Seattle's continued growth at the turn of the century, bolstered by the hosting of the Alaska–Yukon–Pacific Exposition in 1909 and the opening of the Metropolitan Tract to development, led to a building boom north of Yesler Way in the modern-day downtown. On July 4, 1914, firearm and typewriter magnate Lyman Cornelius Smith opened the 484-foot-tall (148 m) Smith Tower, the city's new tallest building. For several years, the 38-story tower would hold the title of tallest west of the Mississippi River, and dominate the Seattle skyline. By the end of the 1920s building boom, several new Art Deco high-rises above 200 feet (61 m) were completed in Seattle, including the Medical Dental Building (1925), Seattle Tower (1930), Roosevelt Hotel (1929), Washington Athletic Club (1930), Textile Tower Building (1930), Harborview Medical Center (1931), and Pacific Tower (1933).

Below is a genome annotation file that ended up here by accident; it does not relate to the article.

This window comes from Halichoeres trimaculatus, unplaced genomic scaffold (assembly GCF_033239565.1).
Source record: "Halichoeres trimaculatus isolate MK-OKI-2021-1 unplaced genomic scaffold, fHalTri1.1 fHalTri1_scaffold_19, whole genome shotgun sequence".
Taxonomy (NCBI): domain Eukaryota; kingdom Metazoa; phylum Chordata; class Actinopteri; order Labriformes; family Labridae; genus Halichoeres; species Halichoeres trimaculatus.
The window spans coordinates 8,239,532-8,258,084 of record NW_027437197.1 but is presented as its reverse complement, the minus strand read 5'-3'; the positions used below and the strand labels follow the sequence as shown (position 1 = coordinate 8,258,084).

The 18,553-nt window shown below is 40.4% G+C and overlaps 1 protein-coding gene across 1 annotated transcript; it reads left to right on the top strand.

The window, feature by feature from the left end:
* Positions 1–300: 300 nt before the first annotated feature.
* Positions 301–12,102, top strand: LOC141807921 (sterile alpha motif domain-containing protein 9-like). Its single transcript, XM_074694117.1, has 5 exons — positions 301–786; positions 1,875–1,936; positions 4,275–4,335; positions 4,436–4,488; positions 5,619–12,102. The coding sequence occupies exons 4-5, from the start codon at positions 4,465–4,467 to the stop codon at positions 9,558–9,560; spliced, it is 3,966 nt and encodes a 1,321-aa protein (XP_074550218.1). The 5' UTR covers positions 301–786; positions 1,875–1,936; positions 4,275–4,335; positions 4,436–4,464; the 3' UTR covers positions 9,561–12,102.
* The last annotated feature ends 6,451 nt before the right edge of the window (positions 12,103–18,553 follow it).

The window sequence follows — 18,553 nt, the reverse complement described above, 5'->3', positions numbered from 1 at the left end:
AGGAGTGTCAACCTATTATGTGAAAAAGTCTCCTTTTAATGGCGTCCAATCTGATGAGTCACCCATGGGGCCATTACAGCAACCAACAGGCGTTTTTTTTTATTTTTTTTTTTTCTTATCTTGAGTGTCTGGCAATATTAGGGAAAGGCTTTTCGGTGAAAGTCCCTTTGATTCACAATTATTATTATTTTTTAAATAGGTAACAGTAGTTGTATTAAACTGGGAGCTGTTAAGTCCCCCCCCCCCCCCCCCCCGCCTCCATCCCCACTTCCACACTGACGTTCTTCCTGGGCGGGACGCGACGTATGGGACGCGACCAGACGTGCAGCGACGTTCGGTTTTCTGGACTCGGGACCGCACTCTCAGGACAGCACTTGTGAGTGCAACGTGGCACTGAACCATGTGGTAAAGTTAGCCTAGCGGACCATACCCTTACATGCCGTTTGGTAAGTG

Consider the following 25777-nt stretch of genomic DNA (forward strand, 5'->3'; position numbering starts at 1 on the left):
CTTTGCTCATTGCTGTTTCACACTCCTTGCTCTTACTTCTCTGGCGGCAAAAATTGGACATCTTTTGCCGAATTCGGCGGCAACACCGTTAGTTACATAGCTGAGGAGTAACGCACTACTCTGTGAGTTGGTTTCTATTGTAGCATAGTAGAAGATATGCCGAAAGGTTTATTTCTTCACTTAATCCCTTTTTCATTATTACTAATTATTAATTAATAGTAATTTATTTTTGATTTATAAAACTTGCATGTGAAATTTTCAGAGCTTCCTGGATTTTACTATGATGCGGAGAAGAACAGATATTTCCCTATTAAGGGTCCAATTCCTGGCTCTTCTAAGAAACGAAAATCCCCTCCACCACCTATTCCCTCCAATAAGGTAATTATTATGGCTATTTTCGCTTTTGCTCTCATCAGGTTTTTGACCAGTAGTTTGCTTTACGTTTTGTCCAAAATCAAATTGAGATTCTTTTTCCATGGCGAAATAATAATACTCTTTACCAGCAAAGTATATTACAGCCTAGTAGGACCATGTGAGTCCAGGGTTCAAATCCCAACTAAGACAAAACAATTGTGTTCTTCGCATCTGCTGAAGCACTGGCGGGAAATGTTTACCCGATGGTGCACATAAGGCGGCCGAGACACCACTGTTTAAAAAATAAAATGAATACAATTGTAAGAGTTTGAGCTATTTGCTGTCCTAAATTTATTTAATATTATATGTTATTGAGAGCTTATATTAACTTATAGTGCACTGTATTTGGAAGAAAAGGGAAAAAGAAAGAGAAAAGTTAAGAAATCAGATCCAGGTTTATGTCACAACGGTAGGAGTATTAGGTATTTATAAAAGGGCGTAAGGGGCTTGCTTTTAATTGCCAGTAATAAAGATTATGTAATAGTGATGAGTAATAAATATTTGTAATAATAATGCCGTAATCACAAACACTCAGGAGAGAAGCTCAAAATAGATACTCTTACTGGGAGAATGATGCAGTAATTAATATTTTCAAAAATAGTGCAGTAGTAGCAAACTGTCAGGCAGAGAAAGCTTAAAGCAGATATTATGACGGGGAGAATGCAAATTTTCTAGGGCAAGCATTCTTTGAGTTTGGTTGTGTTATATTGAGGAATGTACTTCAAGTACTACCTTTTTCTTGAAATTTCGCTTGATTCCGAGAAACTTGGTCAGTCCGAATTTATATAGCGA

New high-rise construction in Seattle was halted during the Great Depression and World War II, and slowed during the post-war economic boom in the 1950s, as suburbanization took hold in the region. The first new building in downtown to be built after the war was the Norton Building in 1959, a 19-story office building in the International Style with a glass curtain wall and simple exterior features, a departure from the previous Neo-Gothic and Art Deco styles used in high-rises. Seattle was selected to host the World's Fair in 1962, revitalizing the downtown area and bringing the construction of the fairgrounds' centerpiece, the Space Needle. The 605-foot (184 m) observation tower became the symbol of the fair and a landmark for Seattle, and was the first new structure to surpass the Smith Tower in height.